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Re: Plant Legislation

     >Here in Iowa, our Department of Natural Resources (Used to be Fish 
     >and Game, then the Conservation Commission, but these are the 90s.) 
     >managed to get the Legislature to pass a bill, signed into Law, that 
     >makes it illegal to "Transport Myriophyllum aquaticum, "Parrots 
     >Feather" on the Public Highways."
     Are you sure it's Myriophyllum aquaticum (parrots feather), and not M. 
     spicatum (Eurasian watermilfoil)?  Parrots feather, though a South 
     American import, is a popular pond plant and is not considered to be a 
     pest.  Neither Texas nor Florida ban parrots feather.  I don't 
     understand why Iowa would ban it.  Iowa does ban M. spicatum--check 
     Eurasian watermilfoil is a different story.  It is a major pest, and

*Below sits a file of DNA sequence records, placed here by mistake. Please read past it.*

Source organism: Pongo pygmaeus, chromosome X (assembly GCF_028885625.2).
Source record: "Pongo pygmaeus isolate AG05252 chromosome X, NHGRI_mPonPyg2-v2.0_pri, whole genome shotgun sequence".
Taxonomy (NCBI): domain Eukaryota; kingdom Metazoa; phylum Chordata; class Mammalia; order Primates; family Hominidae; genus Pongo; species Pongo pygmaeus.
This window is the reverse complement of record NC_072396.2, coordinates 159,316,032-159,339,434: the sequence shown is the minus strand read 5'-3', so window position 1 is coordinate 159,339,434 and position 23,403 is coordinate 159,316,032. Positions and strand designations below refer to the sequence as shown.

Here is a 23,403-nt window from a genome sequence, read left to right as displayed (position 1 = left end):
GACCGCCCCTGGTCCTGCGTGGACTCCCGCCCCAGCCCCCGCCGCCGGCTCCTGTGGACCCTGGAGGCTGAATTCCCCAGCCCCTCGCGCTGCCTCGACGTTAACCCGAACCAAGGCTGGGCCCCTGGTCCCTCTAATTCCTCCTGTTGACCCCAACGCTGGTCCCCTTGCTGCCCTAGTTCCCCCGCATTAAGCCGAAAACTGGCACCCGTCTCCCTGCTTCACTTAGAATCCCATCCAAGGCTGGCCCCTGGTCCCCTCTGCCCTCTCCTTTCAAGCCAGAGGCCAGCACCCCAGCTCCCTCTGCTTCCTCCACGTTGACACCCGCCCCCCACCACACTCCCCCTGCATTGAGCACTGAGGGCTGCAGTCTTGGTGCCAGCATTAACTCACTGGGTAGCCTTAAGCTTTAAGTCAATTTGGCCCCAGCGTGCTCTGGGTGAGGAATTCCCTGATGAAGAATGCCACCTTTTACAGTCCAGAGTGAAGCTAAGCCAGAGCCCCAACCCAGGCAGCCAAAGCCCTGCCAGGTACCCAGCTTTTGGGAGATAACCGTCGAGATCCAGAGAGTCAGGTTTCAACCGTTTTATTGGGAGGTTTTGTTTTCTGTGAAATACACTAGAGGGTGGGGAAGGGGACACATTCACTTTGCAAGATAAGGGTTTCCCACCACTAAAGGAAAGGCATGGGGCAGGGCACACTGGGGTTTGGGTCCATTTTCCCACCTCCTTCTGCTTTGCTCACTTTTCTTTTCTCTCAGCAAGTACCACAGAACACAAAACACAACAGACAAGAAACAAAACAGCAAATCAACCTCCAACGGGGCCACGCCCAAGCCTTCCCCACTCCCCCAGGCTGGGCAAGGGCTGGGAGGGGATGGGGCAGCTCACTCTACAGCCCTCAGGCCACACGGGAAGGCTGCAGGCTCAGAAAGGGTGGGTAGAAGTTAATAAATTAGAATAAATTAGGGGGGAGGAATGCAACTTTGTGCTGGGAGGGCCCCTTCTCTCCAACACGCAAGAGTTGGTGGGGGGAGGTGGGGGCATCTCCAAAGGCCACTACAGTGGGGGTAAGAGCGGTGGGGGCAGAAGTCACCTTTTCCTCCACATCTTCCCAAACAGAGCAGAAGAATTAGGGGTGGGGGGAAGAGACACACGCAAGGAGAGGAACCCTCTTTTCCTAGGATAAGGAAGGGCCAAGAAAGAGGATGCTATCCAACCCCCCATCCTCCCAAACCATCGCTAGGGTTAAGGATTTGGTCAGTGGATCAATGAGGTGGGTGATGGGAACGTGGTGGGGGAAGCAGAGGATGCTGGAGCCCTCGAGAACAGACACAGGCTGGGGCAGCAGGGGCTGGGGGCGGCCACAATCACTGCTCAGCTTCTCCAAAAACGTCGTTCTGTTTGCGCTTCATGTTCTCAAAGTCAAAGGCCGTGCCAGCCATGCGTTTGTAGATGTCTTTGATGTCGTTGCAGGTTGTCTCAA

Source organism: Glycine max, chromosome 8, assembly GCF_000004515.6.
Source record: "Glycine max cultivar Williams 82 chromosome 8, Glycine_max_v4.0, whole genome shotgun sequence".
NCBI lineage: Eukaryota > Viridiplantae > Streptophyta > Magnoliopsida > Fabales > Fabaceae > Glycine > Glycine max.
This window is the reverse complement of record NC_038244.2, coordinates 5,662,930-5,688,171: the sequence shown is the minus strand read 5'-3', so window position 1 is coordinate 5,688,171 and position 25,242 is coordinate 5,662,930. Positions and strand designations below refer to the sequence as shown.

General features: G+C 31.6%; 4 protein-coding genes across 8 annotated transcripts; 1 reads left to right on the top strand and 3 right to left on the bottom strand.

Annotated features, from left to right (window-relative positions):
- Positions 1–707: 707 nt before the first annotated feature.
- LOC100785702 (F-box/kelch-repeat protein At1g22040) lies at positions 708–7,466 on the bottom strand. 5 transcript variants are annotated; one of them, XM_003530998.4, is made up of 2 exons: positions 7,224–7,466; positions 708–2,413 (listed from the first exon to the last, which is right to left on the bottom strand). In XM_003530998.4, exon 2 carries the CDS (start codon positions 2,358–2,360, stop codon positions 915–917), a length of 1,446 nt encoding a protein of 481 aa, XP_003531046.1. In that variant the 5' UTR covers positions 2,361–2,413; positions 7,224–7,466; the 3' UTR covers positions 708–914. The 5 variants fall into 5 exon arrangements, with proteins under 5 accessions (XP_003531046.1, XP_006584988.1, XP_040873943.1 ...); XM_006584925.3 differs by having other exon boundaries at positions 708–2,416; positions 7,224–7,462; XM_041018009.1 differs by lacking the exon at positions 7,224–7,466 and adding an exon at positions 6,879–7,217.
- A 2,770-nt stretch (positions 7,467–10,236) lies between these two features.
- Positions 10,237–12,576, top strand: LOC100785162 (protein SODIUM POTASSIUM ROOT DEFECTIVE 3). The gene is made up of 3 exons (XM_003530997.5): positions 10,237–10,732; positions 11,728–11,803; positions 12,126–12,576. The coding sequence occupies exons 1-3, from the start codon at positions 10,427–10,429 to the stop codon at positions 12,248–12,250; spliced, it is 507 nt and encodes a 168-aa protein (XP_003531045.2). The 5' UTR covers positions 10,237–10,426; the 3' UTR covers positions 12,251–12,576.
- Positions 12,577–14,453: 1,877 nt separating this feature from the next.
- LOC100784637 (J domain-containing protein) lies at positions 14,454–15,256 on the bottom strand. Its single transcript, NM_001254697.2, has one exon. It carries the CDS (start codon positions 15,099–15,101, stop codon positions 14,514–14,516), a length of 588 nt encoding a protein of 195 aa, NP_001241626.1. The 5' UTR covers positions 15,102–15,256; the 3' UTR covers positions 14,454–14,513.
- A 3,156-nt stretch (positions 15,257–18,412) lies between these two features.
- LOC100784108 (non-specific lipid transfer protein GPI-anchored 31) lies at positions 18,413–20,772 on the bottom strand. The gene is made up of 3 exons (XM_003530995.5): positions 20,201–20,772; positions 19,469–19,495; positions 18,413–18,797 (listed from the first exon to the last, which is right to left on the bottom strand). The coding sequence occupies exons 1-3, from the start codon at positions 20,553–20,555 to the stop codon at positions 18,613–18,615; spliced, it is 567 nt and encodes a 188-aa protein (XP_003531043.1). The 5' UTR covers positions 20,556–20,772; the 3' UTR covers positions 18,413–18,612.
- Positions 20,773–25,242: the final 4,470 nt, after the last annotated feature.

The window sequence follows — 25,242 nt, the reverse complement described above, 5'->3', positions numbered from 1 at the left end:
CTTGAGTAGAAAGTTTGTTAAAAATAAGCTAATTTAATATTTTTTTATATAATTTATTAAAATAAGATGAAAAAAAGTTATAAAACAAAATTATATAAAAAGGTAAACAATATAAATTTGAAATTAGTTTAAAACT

is banned in most of the US and Canada, where millions are spent 
     trying to control it.  It would definitely tolerate an Iowa winter--it 
     is found as far north as Greenland!
     Eurasian watermilfoil first appeared in the Chesapeake Bay in the 
     early 1800's, probably carried in the ballast water of merchant ships 
     from Europe (See:  Gray, Asa.  1848.  Manual of the botany of the 
     northern United States (from New England to Wisconsin and south to 
     Ohio and Pennsylvania inclusive)). 
     Water hyacinth (Eichhornia crassipes) was first imported into the US 
     in the 1880's, to the St. John's River in Florida.  Cattle ranchers 
     brought it in because it grew so fast they thought it would be great 
     forage for cattle.  They didn't eat it.  Backyard pond owners took a 
     liking to it, and it soon spread everywhere.  In Louisiana, its' 
     introduction was traced to a pond owner in New Iberia, where it 
     "escaped" into the wild during a flood in the late 1890's.
     Hydrilla (Hydrilla verticillata) was imported in the 1950's to Florida 
     where it was specifically cultured for the aquarium trade.  It first 
     appeared in urban canals in Miami and near Tampa in 1960 and soon 
     spread throughout the state, where it is considered to be the number 
     one plant pest.  It had spread to the other southeastern states by the 
     1970's.  It's our biggest plant problem here in Texas.